On Wednesday the Napier Council was dragged kicking and screaming into a project that will benefit all of Hawke’s Bay.

They voted unanimously to support the inquiry, already endorsed by the region’s other four councils, into Hawke’s Bay’s sorry economic and social performance.

You might ask: How do “dragged kicking and screaming” and “voted unanimously to support the inquiry” fit together?

When the Council’s discussion occurred, virtually every Napier Councillor stood up to denounce the review. Each one made it clear they really wanted to have nothing to do with it — a waste of time, already done, a plot of Yule, a dastardly stalking horse for — sensitive ears be warned — amalgamation! Even the Chamber of Commerce said another study wasn’t needed, they claimed.

[Actually, the Chamber’s CEO Murray Douglas in a recent presentation to the Napier Council averred that we had plenty of studies … we needed action. He’s to be forgiven for his diplomacy, because he was courting support from the Council for Business Hawke’s Bay that day and knew full well what NCC wanted to hear. The Chamber’s official position — in support of a reorganization — is on their website here.]

So, with all these deeply felt reasons to oppose the study, why did the Napier Councillors cave in and unanimously support it?

Because they knew they’d look like clowns if they opposed it. As several of the speakers candidly admitted.

To insist that a region that ranks permanently in the bottom tier of New Zealand, yet has such promise, should not re-examine its situation — including how it governs itself — is patently ridiculous. And each of those Councillors — and their Mayor — know it. A high school debater would make mincemeat of these jokers.

Sure there have been other studies of how Hawke’s Bay might better progress. But two points need to be understood.

First, none of those studies have dared look at the extent to which fragmented, duplicative local government might actually impede progress in the Bay.

Second, the recommendations of these studies have sat quietly on the shelf, because — as several Napier Councillors noted — our local councils have ignored them. As one Councillor boomed: “We need to get off our bums and do something!”

Precisely Councillor. But you never will.

The present arrangements give no incentives to act for the good of the region … only incentives to act to protect local patches.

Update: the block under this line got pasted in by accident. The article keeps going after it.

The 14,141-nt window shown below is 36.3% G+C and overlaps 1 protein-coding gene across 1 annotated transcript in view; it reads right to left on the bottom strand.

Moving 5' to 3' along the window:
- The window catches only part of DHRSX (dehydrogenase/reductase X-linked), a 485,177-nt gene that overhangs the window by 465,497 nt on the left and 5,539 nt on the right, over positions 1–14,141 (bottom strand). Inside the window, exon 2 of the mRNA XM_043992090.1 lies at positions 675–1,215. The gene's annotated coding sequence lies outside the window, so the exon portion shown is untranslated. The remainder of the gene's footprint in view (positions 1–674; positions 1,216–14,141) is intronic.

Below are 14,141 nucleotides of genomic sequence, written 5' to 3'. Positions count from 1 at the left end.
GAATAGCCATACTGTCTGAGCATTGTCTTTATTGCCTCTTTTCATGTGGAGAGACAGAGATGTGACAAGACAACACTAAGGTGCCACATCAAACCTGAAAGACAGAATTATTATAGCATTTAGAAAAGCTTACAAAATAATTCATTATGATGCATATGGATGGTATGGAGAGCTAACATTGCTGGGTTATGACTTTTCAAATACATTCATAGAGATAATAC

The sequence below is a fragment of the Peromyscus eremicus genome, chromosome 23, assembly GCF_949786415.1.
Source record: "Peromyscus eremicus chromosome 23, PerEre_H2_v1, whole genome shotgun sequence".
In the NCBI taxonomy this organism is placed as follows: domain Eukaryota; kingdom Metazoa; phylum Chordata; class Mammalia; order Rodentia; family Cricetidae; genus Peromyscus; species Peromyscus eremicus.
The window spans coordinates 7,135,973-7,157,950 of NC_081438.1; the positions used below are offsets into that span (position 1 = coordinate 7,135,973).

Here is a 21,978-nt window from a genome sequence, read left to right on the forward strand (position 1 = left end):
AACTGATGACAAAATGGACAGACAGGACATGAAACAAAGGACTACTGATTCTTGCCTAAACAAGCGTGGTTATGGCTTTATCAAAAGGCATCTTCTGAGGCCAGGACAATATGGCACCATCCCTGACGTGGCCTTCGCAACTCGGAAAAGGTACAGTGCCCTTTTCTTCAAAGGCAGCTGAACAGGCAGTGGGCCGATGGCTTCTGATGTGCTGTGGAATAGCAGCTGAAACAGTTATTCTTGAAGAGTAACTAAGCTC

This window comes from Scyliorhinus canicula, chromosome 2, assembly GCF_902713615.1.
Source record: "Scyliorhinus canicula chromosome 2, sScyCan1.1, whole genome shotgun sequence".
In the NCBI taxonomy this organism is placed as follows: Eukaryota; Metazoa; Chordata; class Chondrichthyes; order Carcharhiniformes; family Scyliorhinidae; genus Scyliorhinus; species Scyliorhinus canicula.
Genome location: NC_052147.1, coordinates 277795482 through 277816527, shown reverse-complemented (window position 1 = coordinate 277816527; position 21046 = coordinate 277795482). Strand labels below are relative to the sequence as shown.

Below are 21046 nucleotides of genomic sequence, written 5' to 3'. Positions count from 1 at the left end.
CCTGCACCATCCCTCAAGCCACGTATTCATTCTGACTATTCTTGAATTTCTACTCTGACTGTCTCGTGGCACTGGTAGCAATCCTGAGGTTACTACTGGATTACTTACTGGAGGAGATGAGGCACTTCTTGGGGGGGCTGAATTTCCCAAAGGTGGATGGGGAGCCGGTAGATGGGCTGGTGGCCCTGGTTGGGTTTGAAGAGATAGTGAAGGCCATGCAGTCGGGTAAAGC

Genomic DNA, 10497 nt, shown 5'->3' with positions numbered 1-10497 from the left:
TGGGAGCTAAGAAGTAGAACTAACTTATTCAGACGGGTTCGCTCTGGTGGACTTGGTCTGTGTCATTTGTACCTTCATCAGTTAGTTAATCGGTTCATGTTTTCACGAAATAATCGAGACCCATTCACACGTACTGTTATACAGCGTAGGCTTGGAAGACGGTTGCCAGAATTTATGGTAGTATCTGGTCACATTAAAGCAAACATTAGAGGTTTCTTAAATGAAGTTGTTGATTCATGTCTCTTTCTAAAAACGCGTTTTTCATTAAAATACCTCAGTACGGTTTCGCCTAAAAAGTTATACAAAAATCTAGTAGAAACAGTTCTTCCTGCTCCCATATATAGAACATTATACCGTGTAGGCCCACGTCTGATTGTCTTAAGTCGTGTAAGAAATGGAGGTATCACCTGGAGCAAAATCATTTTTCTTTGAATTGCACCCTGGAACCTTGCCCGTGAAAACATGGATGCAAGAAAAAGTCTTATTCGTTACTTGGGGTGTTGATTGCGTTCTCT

When it comes to self-preservation, our councils make the notorious gangs look like a bunch of girl guides.

So, despite all their grand convictions, the Napier Councillors responded to blunt force on Wednesday. Not a single Napier Councillor voted his or her stated conviction on Wednesday. They voted for the study — either because they directly felt the political danger, or because their Mayor explained it to them.

But despite this new ‘commitment’ to a serious, independent examination of Hawke’s Bay’s challenges, have no doubt that we’re in for continued, entrenched resistance … trench warfare. The Napier Council will fight the choice of study leader. They won’t like the timeframe. They’ll resist public participation in the process. They won’t like the typeface on the report. Ultimately, they won’t like the recommendations.

So while they couldn’t muster the courage to secede from Hawke’s Bay on this day, what the Napier Council did on Wednesday was nothing more than choose to fight another day.

Tom Belford

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1 Comment

  1. To be brutally frank the study will be perhaps interesting at best. By the time its recommendations are out it will be patently obvious that regional councils have a limited life with signficant aspects of policy being transferred to the EPA and what is left will be wrapped up into sensible unitary structures that mean we have less councils into the future. NZ is over-administered and under-directed at present.

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